Standing on Howard Street in the South of Market on Monday afternoon, her pink bike leaned against a row of other two-wheelers, Supervisor Jane Kim grasped a pair of scissors for that all-too-cliche political event: a ribbon cutting.
The event marked the completion of a parking-protected bike lane and pedestrian improvements that will make Howard Street — where 308 people were injured and three killed in traffic collisions in the last five years — safer for all. But it also marked Kim’s last full day serving on the Board of Supervisors.
It was appropriate, then, that the ribbon-cutting was one of Kim’s last official acts — Kim has ushered in the construction of more protected bike lanes than any other supervisor in The City during her time in office, according to the San Francisco Municipal Transportation Agency.
All told, Kim’s district saw 18.6 miles of bike lanes of all types — protected by safety barriers or not — created or upgraded during her tenure. Her district includes the Tenderloin, South of Market, South Beach, and Treasure Island neighborhoods.
For context, the San Francisco Bicycle Coalition told its members that it politically pushed for 5.3 miles of bike lanes to be built in all of San Francisco during 2018.
And Kim not only fought for bike lanes and pedestrian safety improvements in her own district, but authored San Francisco’s Vision Zero ordinance, which commited The City to reducing traffic-related deaths to zero by 2024.
That effort started early, Kim recalled.
When she first took office, the newly minted supervisor asked for two public hearings — one on bedbugs, and another on traffic safety.
“When I started on the board, the district didn’t have a single protected bike lane,” she said Monday.
Kim still recalls her first meeting with the late Mayor Ed Lee in 2011 on street safety, seeking his support. She sat in his office, and brought in a “huge binder” with statistics about street deaths and how engineering, enforcement, and education could save lives. Kim noted that Lee was a “data person,” and to him, the numbers told the tale.
“He said ‘you convinced me,’” she remembered.
Despite that support, back then street safety was considered a “lightweight issue,” Kim said. But things changed quickly.
Kim credited a “seismic shift” in local attitudes toward pedestrian safety improvements and bike lanes to a spate of street deaths in 2013, including that of Amelie Le Moullac, who was bicycling on Folsom Street when she was struck and killed by a driver. That New Year’s Eve, 6-year-old Sofia Liu was also struck and killed by an Uber driver, spurring both intense scrutiny of Uber and a call by advocates for Vision Zero.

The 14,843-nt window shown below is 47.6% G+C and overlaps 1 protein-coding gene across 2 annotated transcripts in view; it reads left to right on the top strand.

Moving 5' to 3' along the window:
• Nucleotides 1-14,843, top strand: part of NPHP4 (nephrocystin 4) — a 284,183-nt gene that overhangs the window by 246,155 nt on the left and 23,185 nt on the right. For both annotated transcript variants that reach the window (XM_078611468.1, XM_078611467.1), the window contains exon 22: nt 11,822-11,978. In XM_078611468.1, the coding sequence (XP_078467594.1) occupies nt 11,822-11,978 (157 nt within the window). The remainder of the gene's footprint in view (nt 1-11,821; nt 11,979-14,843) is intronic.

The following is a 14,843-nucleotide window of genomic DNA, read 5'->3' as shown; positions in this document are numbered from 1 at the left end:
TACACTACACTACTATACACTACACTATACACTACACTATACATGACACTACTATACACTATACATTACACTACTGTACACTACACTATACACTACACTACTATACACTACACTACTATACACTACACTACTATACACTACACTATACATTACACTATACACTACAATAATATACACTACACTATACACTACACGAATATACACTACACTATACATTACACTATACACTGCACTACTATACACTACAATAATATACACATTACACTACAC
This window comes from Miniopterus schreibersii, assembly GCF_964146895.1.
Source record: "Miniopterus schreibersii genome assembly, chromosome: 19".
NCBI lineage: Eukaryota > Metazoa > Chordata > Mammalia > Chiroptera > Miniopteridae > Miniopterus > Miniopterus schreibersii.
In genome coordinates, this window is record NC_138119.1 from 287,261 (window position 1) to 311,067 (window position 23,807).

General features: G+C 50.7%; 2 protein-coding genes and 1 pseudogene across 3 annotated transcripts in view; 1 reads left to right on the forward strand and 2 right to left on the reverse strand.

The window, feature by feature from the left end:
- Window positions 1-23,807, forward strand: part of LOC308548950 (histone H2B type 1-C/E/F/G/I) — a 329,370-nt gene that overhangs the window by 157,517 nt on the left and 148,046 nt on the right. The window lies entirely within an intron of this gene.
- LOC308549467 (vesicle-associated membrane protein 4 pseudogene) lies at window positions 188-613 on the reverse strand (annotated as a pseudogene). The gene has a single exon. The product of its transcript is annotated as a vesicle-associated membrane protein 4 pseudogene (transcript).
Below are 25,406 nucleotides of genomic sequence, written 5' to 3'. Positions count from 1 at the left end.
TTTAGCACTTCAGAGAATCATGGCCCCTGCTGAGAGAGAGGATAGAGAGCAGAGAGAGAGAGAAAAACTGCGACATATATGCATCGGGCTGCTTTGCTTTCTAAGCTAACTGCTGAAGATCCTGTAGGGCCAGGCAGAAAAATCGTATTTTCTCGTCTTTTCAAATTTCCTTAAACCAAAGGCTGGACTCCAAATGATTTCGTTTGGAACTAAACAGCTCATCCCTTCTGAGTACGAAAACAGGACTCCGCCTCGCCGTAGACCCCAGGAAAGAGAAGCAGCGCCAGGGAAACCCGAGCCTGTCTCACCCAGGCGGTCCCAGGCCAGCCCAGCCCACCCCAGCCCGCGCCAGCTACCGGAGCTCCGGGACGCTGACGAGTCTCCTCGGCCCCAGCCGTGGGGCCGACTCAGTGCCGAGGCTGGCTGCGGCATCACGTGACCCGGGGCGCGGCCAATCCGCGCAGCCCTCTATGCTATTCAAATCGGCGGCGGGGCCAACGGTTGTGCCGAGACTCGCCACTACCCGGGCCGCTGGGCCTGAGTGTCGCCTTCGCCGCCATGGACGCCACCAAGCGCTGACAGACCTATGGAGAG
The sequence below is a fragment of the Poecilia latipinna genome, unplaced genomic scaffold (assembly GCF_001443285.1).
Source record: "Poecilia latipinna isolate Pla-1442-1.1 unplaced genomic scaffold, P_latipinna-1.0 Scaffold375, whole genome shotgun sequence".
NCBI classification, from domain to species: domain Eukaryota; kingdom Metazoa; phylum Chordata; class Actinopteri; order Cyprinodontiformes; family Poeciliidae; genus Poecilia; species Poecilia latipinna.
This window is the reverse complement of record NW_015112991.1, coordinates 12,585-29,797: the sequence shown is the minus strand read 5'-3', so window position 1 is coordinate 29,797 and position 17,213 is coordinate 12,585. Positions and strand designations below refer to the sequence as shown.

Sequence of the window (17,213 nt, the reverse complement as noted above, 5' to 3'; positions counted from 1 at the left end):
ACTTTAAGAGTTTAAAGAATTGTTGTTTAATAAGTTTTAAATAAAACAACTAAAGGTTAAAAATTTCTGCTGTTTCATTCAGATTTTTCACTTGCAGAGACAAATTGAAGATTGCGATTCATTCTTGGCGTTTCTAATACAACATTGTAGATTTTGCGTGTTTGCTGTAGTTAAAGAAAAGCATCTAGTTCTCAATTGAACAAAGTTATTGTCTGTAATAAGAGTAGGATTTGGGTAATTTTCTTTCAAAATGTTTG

“She capped it off,” Kim said.
Those traffic deaths and others, including the 2016 death of Katherine Slattery nearby at Seventh and Howard streets, were in Kim’s district. They galvanized the street safety movement locally, from the San Francisco Bicycle Coalition to neighborhood groups like United Playaz and SOMCAN.
“It was [an issue] that really united the district” more than any other, Kim said. More well-heeled neighbors started volunteering at United Playaz, and neighborhood groups cross-pollinated like she’d rarely seen before, she said.
Back at the press conference on Monday, standing behind Kim and the bright red ribbon were representatives from the South of Market Community Action Network, United Playaz, the bike coalition and SFMTA Director of Transportation Ed Reiskin.
The Folsom-Howard Streetscape Improvement Project will see the installation of pedestrian and bike improvements from Third to 11th streets on Howard, and on Folsom Street between Second and 11th, including bike lanes protected by parked cars, new pedestrian safety improvements, and more.
The newly minted bike lane on Howard is just one step in the overall project, which is expected to be completed in 2022.
Angelica Cabande, organizational director of SOMCAN, reminded the crowd “South of Market is a neighborhood full of children and seniors, but to many it’s an entrance to five freeways.”
“We work with youth” who “walk up and down the streets,” said Will Ramirez, a staffer with the violence prevention group United Playaz. The homies of all genders wore their iconic hoodies and jackets, and nodded as Ramirez spoke.
“If these lights weren’t here here, the statistics of casualties would be much higher,” he said.
San Francisco Bicycle Coalition Executive Director Brian Wiedenmeier looked around at the people gathered and noted, “Bike lanes don’t just build themselves.”